Since currency manipulation looms so large in Congress’ likely upcoming debate on President Obama’s new trade deals, the release earlier this week of government data on import prices for full-year 2014 couldn’t be better timed. They’re especially informative regarding the President’s planned Pacific Rim agreement, the Trans-Pacific Partnership (TPP), because Japan and other prospective members have been major currency manipulators. And if the agreement is completed and ratified, the inclusion of China – a master manipulator – can’t be far off.
The import price data reveal how much goods made abroad are sold for in the U.S. market. Because currency manipulation policies affect the prices of all the manipulator economy’s products, and because the issue has attracted so much attention in Washington, you’d think that there would be a strong relationship between manipulated exchange rates and these import prices. But in recent years, that relationship has sometimes been elusive.
Japan illustrates the problem. From 2011 to 2012, (using the end of the year as the baselines), the yen depreciated by a modest 1.25 percent versus the U.S. dollar. That year, the prices of Made in Japan manufactured goods (virtually Japan’s only exports to the United States) in the American market actually rose by 0.59 percent. By comparison, the overall prices of U.S. manufactures imports dropped by 0.51 percent.
Early the following year, new Japanese Prime Minister, Shinzo Abe, set economic policy on an explicit weak-yen course. Japan’s currency that year fell by 21.48 percent against the dollar, and prices of U.S. imports from Japan in 2013 fell by 3.40 percent. That was a much steeper drop than that experienced by the prices of all U.S. manufactures imports (1.36 percent). The continuation of “Abenomics’” weak-yen policy drove the currency down another 13.87 percent against the dollar in 2014. Yet import prices declined by much less – only 1.41 percent. This decrease was virtually the same as the decline in the prices of all America’s manufactures imports (1.38 percent).
Keep in mind that the explanation here can’t be the so-called J-curve effect. That notion holds – pretty persuasively – that when a currency weakens, an early effect is to increase that country’s trade deficit. The main reason: Consumption patterns don’t change overnight, and the weak-currency economy initially keeps buying foreign goods even though they’ve become more expensive. But we’re not talking about trade flows here – just the prices of imports.
The relationship between import prices and exchange rates is even harder to discern for China. Between 2011 and 2012, the prices of China’s (manufacturing-dominated) imports in the American market fell by 0.57 percent. That was slightly more than the 0.51 percent decline in the price of all foreign manufactures bought by Americans. But the yuan strengthened versus the dollar by 1.01 percent that year.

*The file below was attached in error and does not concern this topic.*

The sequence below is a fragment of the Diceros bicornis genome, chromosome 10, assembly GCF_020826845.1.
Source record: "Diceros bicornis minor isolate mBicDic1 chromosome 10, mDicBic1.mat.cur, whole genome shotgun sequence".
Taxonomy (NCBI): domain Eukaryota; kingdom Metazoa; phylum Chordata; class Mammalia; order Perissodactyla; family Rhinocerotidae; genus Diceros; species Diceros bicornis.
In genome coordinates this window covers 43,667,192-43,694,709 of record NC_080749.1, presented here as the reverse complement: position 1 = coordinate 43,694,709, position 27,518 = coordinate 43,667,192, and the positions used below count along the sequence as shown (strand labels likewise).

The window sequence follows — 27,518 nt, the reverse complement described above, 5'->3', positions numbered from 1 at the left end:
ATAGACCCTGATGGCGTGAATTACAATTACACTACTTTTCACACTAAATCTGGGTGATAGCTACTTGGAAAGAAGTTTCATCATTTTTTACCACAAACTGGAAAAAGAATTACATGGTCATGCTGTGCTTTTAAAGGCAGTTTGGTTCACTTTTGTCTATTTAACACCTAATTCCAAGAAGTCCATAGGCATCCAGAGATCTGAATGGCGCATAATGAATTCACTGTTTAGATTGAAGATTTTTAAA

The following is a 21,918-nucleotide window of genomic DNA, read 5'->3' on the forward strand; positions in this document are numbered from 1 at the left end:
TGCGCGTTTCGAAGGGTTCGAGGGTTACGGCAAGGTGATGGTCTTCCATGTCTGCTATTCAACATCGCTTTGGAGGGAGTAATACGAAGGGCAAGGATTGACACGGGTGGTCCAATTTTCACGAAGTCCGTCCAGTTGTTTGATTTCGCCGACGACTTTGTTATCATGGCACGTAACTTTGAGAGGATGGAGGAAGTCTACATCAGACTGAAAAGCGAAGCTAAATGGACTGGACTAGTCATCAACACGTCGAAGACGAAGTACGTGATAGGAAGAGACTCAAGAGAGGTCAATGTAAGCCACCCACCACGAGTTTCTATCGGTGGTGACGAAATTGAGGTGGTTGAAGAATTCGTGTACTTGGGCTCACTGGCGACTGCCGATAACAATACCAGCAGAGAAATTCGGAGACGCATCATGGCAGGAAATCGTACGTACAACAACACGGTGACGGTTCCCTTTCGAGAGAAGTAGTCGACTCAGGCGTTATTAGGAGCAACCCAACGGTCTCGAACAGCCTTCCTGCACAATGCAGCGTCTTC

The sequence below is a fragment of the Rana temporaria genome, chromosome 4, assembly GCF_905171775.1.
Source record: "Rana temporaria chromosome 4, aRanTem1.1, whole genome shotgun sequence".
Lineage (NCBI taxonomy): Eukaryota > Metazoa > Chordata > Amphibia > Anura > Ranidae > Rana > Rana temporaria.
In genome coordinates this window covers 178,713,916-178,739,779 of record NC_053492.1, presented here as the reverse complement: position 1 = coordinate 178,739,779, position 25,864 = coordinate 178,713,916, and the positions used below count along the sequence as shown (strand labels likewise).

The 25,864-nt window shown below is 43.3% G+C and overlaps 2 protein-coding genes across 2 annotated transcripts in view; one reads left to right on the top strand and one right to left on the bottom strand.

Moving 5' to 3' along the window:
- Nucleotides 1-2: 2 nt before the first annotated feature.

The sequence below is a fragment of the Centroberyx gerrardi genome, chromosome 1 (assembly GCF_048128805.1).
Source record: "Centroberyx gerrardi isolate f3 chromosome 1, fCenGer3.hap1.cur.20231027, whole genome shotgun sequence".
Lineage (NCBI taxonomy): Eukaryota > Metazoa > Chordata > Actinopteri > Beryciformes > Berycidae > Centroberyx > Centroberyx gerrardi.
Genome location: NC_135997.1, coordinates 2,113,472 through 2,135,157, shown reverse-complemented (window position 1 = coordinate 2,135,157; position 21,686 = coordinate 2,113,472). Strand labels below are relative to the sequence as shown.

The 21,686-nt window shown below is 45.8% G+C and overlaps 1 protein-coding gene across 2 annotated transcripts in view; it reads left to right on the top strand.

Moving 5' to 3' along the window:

Between 2012 and 2013, the yuan rose against the dollar by much more: 2.83 percent. Yet the prices of Chinese manufactures sold in America fell faster: by 0.67 percent. At the same time, overall U.S. manufactures import prices, however, did drop by about twice as much as Chinese prices – 1.36 percent.
Last year, the yuan resumed weakening against the dollar: by 2.49 percent. Yet the prices of China’s imports slipped a mere 0.10 percent – much less than the 1.38 percent price drop for all U.S. manufactures imports.
It’s always vital to remember, though, that exchange rates aren’t the only determinants of import prices. The different growth rates – and demand levels – of economies matter crucially as well. So, as a result, do government policies that affect these demand levels – like tax rates and incentives and fiscal and monetary policy that’s not aimed at exchange rates.
Changes in the make up of trade flows mustn’t be overlooked, either; countries can move into more expensive manufacturing sectors from less expensive ones, and are constantly trying to do so. Various types of government industrial subsidies and incentives are major influences on prices, too, whether they’re legal according to trade agreements or not (as I noted in this recent post).
It’s also important to remember, as I’ve noted previously, that the movement of one currency versus another over a certain time frame has little to do per se with whether that moving currency is becoming more or less fairly value. Currencies like the yen and yuan can be undervalued even after periods of strengthening if Japanese and Chinese economic fundamentals are strengthening even faster, and especially if their governments keep actively buying and selling dollars in foreign exchange markets – which significantly affects the prices of those currencies versus the dollar. And it’s even more important to remember that China’s government barely permits any trading in the yuan.
So even though import prices by no means move in lock step with currency values, there can be no doubt that exchange rates and their movements are big parts of the price picture. Moreover, manipulation affects these prices for reasons having nothing to do with free markets of free trade.
As a result, a Trans-Pacific Partnership agreement without strong, enforceable measures against currency manipulation would, as critics warn, be a major blow to U.S. economic interests. But because of all the other ways in which governments can change the prices and competitiveness of traded goods – and rig trade flows to their advantage – it will take much more to make the TPP into a winner for America.